Imagine working a job that requires you to put in 80 or more hours a week. Now imagine working those hours while transporting thousands of pounds of cargo across the country, while driving roughly 2,500 miles a week to do so. Truck drivers are expected to put in long hours, with most if not all of them, spent alone. Fortunately, the Federal Government acknowledges the inherent risks and responsibilities that come with being a truck driver. In response, they established a host of guidelines to safeguard truck drivers and non truck drivers alike.
Unfortunately however, truck accidents continue to occur despite laws that are meant to protect those who drive these large commercial vehicles, as well as those of us who depend on their services. In 2016 for example, there were over 3,800 fatal crashes involving commercial trucks across the United States. Southern California, the region that encompasses Orange County and other financially strategic areas, is home to one quarter of ALL port traffic in the United States. By definition, that means that Orange County (and its surrounding areas), deals with a massive amount of truck traffic, and the potential for truck-related accidents every single day.
The Federal Motor Carrier Safety Administration (FMCSA) conducted a Large Truck Crash Causation Study (LTCCS) with the National Highway Traffic Safety Administration (NHTSA) in 2013, and updates its findings annually. The data that is collected is both eye opening and speaks not only to what causes truck accidents in Orange County, but how we can prevent and decrease frequency with which they occur.
Truck drivers do not have the luxury of going to work in the morning and coming home at night; they travel, work, eat, and sleep in their rigs. The law limits how many consecutive hours they are allowed to drive, but having to drive 10 to 14 hours at a time, depending on how long they have been off duty, is still a really long time on the road. It is fair to say that any of us, no matter how much caffeine we ingested, would be exhausted after that much driving.
Though we all crave a little down time or solitude every now and then, days and weeks with little to no “real time” interactions with others can take a toll on one’s mental status. Researchers have found that many truck drivers experience a good deal of loneliness, depression, and anxiety. The Centers for Disease Control adds that these conditions often remain untreated and as such, result in high rates of suicide. In short, extreme and prolonged solitude weighs heavily on one’s mental status, focus, and judgement.
Many truck drivers self-medicate with drugs, sex, food, and alcohol, all in order to stimulate their minds, stay awake, and feel good.These behaviors can cloud judgement, contribute to poor decision making, and impair impulse control. Drivers experiencing these conditions are quite obviously unsafe on the roads.
Truck drivers often make poor food choices because fast food and junk food are usually what is available to them. Prolonged consumption of foods that lack nutrients may spur brain fog, an inability to focus, and anger that can lead to road rage. For big-rig drivers, the phrase ‘you are what you eat’ is true to a fault.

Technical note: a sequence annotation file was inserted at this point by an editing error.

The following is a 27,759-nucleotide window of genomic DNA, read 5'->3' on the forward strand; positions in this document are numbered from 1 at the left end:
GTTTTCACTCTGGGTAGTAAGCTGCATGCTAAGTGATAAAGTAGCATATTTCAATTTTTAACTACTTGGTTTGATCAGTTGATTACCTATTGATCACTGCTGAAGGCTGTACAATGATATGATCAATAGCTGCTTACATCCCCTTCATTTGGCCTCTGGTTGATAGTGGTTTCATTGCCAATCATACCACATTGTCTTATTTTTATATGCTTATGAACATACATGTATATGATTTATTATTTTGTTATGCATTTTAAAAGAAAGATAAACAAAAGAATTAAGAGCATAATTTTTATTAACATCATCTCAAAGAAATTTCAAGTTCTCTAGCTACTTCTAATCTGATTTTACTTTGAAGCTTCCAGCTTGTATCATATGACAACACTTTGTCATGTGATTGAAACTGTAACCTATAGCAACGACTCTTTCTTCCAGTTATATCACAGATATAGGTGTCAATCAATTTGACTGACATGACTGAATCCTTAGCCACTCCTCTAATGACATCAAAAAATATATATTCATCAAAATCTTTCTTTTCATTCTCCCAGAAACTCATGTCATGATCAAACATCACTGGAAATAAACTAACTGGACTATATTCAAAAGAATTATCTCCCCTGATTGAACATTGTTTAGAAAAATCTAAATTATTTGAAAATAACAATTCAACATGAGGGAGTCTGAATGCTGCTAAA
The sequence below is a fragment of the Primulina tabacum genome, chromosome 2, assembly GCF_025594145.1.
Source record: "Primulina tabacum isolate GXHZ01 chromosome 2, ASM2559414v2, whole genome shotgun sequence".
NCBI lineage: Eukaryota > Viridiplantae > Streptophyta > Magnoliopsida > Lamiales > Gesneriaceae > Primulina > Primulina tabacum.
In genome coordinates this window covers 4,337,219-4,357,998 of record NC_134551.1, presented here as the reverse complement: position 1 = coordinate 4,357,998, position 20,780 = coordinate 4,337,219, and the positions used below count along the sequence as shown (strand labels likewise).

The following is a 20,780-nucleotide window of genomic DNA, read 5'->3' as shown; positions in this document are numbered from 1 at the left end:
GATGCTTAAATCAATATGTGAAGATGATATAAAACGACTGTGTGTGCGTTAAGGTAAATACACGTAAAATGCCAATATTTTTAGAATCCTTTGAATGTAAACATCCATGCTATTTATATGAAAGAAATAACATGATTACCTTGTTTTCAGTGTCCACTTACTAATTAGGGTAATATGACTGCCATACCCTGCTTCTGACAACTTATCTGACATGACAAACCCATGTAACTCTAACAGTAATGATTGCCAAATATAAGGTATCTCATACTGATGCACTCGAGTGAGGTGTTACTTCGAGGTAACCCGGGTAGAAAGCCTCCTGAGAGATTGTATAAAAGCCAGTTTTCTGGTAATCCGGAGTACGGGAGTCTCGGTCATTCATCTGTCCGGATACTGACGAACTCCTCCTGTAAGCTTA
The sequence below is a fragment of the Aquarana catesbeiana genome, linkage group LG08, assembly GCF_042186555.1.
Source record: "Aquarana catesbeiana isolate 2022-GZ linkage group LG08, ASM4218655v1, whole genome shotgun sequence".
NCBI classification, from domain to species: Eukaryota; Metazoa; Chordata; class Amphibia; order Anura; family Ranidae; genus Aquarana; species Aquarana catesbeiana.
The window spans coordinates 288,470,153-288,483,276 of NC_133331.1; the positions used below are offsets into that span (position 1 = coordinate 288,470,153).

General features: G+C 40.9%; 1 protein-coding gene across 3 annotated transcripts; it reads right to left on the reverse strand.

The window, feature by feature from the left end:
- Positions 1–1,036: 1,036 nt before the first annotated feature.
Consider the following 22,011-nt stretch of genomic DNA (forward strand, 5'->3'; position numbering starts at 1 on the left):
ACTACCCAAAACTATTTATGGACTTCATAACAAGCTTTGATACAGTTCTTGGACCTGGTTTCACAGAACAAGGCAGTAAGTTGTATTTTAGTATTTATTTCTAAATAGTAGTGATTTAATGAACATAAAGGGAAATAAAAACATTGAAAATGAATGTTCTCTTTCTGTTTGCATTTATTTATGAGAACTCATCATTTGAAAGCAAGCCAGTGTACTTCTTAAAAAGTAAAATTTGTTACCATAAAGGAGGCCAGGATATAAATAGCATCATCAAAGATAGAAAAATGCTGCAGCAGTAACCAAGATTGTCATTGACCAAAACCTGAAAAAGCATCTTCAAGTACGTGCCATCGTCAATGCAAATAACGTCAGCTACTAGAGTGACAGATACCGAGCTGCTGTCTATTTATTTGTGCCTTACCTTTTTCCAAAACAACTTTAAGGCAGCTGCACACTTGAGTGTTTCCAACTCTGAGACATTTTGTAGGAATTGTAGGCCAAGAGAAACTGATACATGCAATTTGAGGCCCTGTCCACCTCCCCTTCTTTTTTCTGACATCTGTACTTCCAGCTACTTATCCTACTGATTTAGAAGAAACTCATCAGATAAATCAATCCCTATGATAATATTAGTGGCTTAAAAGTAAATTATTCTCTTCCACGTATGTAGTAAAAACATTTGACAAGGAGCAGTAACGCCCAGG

Drivers are required to deliver goods within a designated time frame. If they do not, they risk termination, financial penalties, and having to deal with irate customers. If the route they need is congested or slower than usual, drivers may speed up and then, put everyone at risk.
Human error is only one factor that contributes to truck accidents in Orange County. Mechanical defects can also wreak havoc.
Defective tires can be traced back to their manufacturer, but more often they are related to other things. When tires have been over or under inflated, are old and dried out, not tightly secured to the truck chassis, or worn out from miles and miles of driving, they create conditions that can lead to a perfect, yet disastrous, storm.
Trucks take a beating on the road and often, drivers find themselves in stop-start, bumper to bumper traffic. When you factor in poor brake management and maintenance, cost saving measures that include disconnecting tractor brakes, and carrying more than their rig can handle, it is no wonder that brake failure is the number one reason for truck accidents.
Wet roads, accumulated snow, fog, and heavy winds can challenge even the most seasoned truck driver. Poorly lit highways, unmarked construction sites, and power outages can also contribute to truck accidents. If an insufficiently trained driver finds himself gliding over an oil slick, that too can prove calamitous in Orange County.
Truck accidents in Orange County can cause physical and emotional anguish. Physically, injured parties may experience traumatic brain injury, damaged internal organs, nerve pain, and loss of limbs. Psychologically, accident victims are likely to experience anxiety, fear, heightened sensitivity to stimuli, and post traumatic stress disorder. Sadly, these types of accidents can also lead to rather untimely deaths, too.
When you call a truck accident lawyer in Orange County, you will have someone on your side who can advocate for appropriate compensation and fairly determine who is responsible to pay your medical bills. Having a truck accident lawyer in Orange County who values your quality of life, ability to work, and desire to regain independence will help you heal in more ways than one.
At Timothy J Ryan Associates., we are backed by winning results. Not only have we handled thousands of personal injury lawsuits, but more than 99% of them have been settled successfully—resulting in tens of millions of dollars in compensation for our clients.
$647,500.00 Truck v. Auto Head Injuries
$4,200,000 Wrongful Death
$4,500,000 Auto Crash